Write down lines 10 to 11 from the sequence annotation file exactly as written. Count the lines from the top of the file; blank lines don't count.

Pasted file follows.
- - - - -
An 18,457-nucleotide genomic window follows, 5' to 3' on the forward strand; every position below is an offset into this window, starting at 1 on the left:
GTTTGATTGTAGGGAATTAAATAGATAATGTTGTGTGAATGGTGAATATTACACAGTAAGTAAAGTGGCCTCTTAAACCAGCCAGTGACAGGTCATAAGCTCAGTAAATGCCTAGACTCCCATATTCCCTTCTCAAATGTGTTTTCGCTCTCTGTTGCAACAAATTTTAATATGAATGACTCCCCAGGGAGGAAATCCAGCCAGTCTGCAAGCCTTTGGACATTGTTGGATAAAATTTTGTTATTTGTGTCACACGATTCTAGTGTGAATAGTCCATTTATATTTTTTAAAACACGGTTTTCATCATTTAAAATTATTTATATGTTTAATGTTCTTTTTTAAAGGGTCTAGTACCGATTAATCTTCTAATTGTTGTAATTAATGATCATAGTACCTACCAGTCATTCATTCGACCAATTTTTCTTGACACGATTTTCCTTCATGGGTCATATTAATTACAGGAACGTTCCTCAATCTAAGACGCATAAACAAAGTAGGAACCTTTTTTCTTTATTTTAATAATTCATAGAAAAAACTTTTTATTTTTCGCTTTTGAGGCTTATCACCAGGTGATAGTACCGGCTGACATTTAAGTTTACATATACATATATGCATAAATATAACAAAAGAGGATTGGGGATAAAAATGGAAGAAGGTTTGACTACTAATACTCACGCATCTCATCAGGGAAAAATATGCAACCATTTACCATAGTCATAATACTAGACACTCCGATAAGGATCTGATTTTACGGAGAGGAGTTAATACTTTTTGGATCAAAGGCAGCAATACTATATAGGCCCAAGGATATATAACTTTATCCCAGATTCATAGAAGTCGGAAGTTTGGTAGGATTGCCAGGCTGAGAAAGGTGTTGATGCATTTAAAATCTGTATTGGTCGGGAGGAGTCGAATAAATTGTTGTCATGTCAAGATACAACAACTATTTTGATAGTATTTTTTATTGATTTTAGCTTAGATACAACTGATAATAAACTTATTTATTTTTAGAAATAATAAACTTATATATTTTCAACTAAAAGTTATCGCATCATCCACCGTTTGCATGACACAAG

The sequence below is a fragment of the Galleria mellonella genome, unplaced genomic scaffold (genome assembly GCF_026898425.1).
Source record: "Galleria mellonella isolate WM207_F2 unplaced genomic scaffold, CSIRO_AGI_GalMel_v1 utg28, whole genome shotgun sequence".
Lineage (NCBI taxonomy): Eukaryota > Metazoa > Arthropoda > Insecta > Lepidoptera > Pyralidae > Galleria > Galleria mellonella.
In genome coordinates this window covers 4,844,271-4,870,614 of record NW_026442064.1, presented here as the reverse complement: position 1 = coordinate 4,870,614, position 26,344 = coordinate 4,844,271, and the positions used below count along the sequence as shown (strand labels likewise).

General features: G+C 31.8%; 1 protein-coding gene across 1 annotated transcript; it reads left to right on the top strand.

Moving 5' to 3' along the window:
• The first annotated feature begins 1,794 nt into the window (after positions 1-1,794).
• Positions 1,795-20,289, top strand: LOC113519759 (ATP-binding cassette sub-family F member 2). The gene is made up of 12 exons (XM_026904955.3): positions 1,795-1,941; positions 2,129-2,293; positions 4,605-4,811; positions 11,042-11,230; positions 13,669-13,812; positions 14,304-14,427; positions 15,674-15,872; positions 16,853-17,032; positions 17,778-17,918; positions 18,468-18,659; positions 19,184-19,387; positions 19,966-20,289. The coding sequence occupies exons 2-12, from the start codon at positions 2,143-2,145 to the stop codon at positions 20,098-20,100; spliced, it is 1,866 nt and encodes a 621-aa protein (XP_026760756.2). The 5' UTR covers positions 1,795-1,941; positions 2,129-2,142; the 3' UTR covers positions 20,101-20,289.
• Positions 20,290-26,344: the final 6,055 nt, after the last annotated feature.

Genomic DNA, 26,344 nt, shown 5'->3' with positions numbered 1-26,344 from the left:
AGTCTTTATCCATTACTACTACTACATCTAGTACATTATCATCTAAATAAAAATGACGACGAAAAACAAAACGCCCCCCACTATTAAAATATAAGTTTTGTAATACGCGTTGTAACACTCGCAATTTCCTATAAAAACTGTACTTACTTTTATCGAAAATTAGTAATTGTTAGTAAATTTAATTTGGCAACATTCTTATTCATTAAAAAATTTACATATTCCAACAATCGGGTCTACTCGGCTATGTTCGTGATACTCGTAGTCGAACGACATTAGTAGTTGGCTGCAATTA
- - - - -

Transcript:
• Positions 1,795-20,289, top strand: LOC113519759 (ATP-binding cassette sub-family F member 2). The gene is made up of 12 exons (XM_026904955.3): positions 1,795-1,941; positions 2,129-2,293; positions 4,605-4,811; positions 11,042-11,230; positions 13,669-13,812; positions 14,304-14,427; positions 15,674-15,872; positions 16,853-17,032; positions 17,778-17,918; positions 18,468-18,659; positions 19,184-19,387; positions 19,966-20,289. The coding sequence occupies exons 2-12, from the start codon at positions 2,143-2,145 to the stop codon at positions 20,098-20,100; spliced, it is 1,866 nt and encodes a 621-aa protein (XP_026760756.2). The 5' UTR covers positions 1,795-1,941; positions 2,129-2,142; the 3' UTR covers positions 20,101-20,289.
• Positions 20,290-26,344: the final 6,055 nt, after the last annotated feature.